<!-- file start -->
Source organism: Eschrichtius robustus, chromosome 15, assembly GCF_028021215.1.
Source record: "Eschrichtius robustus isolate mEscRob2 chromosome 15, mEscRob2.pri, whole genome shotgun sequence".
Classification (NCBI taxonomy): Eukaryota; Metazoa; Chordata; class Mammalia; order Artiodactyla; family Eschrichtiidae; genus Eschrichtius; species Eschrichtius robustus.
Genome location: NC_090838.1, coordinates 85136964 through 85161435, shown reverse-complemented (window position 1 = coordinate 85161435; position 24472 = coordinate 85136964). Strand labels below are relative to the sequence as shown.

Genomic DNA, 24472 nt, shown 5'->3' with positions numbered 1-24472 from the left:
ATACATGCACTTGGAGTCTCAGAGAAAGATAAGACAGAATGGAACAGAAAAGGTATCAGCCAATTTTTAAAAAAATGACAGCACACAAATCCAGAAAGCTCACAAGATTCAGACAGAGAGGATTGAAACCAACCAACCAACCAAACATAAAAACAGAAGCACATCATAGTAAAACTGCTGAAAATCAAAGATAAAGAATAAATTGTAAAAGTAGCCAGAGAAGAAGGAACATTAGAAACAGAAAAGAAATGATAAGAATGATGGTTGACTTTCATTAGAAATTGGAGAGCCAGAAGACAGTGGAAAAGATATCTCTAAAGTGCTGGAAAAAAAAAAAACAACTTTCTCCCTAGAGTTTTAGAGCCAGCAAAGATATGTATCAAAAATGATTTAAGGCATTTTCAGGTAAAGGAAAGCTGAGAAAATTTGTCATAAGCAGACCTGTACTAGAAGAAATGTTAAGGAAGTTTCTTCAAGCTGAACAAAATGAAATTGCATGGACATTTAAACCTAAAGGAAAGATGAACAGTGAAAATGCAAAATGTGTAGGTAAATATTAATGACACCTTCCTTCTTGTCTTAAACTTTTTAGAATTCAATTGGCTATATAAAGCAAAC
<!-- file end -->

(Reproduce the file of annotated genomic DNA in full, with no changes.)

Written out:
Source organism: Eschrichtius robustus, chromosome 15, assembly GCF_028021215.1.
Source record: "Eschrichtius robustus isolate mEscRob2 chromosome 15, mEscRob2.pri, whole genome shotgun sequence".
Classification (NCBI taxonomy): Eukaryota; Metazoa; Chordata; class Mammalia; order Artiodactyla; family Eschrichtiidae; genus Eschrichtius; species Eschrichtius robustus.
Genome location: NC_090838.1, coordinates 85136964 through 85161435, shown reverse-complemented (window position 1 = coordinate 85161435; position 24472 = coordinate 85136964). Strand labels below are relative to the sequence as shown.

Genomic DNA, 24472 nt, shown 5'->3' with positions numbered 1-24472 from the left:
ATACATGCACTTGGAGTCTCAGAGAAAGATAAGACAGAATGGAACAGAAAAGGTATCAGCCAATTTTTAAAAAAATGACAGCACACAAATCCAGAAAGCTCACAAGATTCAGACAGAGAGGATTGAAACCAACCAACCAACCAAACATAAAAACAGAAGCACATCATAGTAAAACTGCTGAAAATCAAAGATAAAGAATAAATTGTAAAAGTAGCCAGAGAAGAAGGAACATTAGAAACAGAAAAGAAATGATAAGAATGATGGTTGACTTTCATTAGAAATTGGAGAGCCAGAAGACAGTGGAAAAGATATCTCTAAAGTGCTGGAAAAAAAAAAAACAACTTTCTCCCTAGAGTTTTAGAGCCAGCAAAGATATGTATCAAAAATGATTTAAGGCATTTTCAGGTAAAGGAAAGCTGAGAAAATTTGTCATAAGCAGACCTGTACTAGAAGAAATGTTAAGGAAGTTTCTTCAAGCTGAACAAAATGAAATTGCATGGACATTTAAACCTAAAGGAAAGATGAACAGTGAAAATGCAAAATGTGTAGGTAAATATTAATGACACCTTCCTTCTTGTCTTAAACTTTTTAGAATTCAATTGGCTATATAAAGCAAAC